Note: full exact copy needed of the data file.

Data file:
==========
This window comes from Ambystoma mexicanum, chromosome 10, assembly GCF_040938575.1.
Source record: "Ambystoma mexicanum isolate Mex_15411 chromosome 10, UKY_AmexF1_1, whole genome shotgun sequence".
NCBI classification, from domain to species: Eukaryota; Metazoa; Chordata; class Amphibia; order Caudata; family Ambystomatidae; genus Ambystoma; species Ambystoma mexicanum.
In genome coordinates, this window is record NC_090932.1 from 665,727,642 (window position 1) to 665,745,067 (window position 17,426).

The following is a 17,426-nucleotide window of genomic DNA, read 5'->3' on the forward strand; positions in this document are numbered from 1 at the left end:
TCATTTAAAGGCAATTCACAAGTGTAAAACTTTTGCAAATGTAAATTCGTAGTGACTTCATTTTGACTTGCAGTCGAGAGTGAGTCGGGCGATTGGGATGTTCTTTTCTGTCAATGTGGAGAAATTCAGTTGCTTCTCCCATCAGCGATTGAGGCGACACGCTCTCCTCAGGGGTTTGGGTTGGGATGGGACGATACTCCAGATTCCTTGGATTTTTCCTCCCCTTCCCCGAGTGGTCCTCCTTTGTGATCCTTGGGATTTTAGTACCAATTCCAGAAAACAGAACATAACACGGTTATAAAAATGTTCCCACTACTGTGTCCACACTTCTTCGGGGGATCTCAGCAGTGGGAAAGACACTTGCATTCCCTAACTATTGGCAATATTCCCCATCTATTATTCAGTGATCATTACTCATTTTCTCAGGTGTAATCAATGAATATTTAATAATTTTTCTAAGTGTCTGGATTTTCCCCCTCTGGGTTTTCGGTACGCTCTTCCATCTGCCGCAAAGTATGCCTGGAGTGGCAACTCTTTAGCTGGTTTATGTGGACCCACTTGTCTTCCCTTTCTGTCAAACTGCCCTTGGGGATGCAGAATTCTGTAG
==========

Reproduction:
This window comes from Ambystoma mexicanum, chromosome 10, assembly GCF_040938575.1.
Source record: "Ambystoma mexicanum isolate Mex_15411 chromosome 10, UKY_AmexF1_1, whole genome shotgun sequence".
NCBI classification, from domain to species: Eukaryota; Metazoa; Chordata; class Amphibia; order Caudata; family Ambystomatidae; genus Ambystoma; species Ambystoma mexicanum.
In genome coordinates, this window is record NC_090932.1 from 665,727,642 (window position 1) to 665,745,067 (window position 17,426).

The following is a 17,426-nucleotide window of genomic DNA, read 5'->3' on the forward strand; positions in this document are numbered from 1 at the left end:
TCATTTAAAGGCAATTCACAAGTGTAAAACTTTTGCAAATGTAAATTCGTAGTGACTTCATTTTGACTTGCAGTCGAGAGTGAGTCGGGCGATTGGGATGTTCTTTTCTGTCAATGTGGAGAAATTCAGTTGCTTCTCCCATCAGCGATTGAGGCGACACGCTCTCCTCAGGGGTTTGGGTTGGGATGGGACGATACTCCAGATTCCTTGGATTTTTCCTCCCCTTCCCCGAGTGGTCCTCCTTTGTGATCCTTGGGATTTTAGTACCAATTCCAGAAAACAGAACATAACACGGTTATAAAAATGTTCCCACTACTGTGTCCACACTTCTTCGGGGGATCTCAGCAGTGGGAAAGACACTTGCATTCCCTAACTATTGGCAATATTCCCCATCTATTATTCAGTGATCATTACTCATTTTCTCAGGTGTAATCAATGAATATTTAATAATTTTTCTAAGTGTCTGGATTTTCCCCCTCTGGGTTTTCGGTACGCTCTTCCATCTGCCGCAAAGTATGCCTGGAGTGGCAACTCTTTAGCTGGTTTATGTGGACCCACTTGTCTTCCCTTTCTGTCAAACTGCCCTTGGGGATGCAGAATTCTGTAG